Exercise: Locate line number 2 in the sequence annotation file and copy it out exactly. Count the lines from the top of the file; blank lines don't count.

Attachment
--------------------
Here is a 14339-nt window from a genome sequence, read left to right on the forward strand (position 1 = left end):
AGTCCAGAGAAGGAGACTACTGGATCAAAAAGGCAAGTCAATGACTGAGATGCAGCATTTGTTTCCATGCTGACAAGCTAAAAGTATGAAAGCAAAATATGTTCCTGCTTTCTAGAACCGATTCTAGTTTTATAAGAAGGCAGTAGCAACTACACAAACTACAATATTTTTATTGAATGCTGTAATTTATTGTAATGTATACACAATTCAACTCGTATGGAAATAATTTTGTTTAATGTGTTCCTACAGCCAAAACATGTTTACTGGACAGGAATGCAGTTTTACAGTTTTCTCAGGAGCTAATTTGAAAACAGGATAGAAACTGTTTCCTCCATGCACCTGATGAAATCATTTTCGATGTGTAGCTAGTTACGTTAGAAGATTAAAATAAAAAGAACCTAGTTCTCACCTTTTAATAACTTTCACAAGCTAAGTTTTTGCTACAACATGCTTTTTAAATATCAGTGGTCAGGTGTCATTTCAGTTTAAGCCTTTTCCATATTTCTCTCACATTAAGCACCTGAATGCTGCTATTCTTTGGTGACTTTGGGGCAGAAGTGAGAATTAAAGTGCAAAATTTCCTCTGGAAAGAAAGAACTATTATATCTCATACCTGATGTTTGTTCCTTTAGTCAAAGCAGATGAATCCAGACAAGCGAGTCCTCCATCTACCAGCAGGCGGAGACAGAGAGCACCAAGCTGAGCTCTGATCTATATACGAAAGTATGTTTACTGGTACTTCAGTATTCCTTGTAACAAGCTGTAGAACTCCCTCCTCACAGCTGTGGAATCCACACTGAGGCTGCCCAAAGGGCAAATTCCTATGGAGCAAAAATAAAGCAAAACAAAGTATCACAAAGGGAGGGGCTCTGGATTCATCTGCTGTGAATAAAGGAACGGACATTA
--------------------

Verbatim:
AGTCCAGAGAAGGAGACTACTGGATCAAAAAGGCAAGTCAATGACTGAGATGCAGCATTTGTTTCCATGCTGACAAGCTAAAAGTATGAAAGCAAAATATGTTCCTGCTTTCTAGAACCGATTCTAGTTTTATAAGAAGGCAGTAGCAACTACACAAACTACAATATTTTTATTGAATGCTGTAATTTATTGTAATGTATACACAATTCAACTCGTATGGAAATAATTTTGTTTAATGTGTTCCTACAGCCAAAACATGTTTACTGGACAGGAATGCAGTTTTACAGTTTTCTCAGGAGCTAATTTGAAAACAGGATAGAAACTGTTTCCTCCATGCACCTGATGAAATCATTTTCGATGTGTAGCTAGTTACGTTAGAAGATTAAAATAAAAAGAACCTAGTTCTCACCTTTTAATAACTTTCACAAGCTAAGTTTTTGCTACAACATGCTTTTTAAATATCAGTGGTCAGGTGTCATTTCAGTTTAAGCCTTTTCCATATTTCTCTCACATTAAGCACCTGAATGCTGCTATTCTTTGGTGACTTTGGGGCAGAAGTGAGAATTAAAGTGCAAAATTTCCTCTGGAAAGAAAGAACTATTATATCTCATACCTGATGTTTGTTCCTTTAGTCAAAGCAGATGAATCCAGACAAGCGAGTCCTCCATCTACCAGCAGGCGGAGACAGAGAGCACCAAGCTGAGCTCTGATCTATATACGAAAGTATGTTTACTGGTACTTCAGTATTCCTTGTAACAAGCTGTAGAACTCCCTCCTCACAGCTGTGGAATCCACACTGAGGCTGCCCAAAGGGCAAATTCCTATGGAGCAAAAATAAAGCAAAACAAAGTATCACAAAGGGAGGGGCTCTGGATTCATCTGCTGTGAATAAAGGAACGGACATTA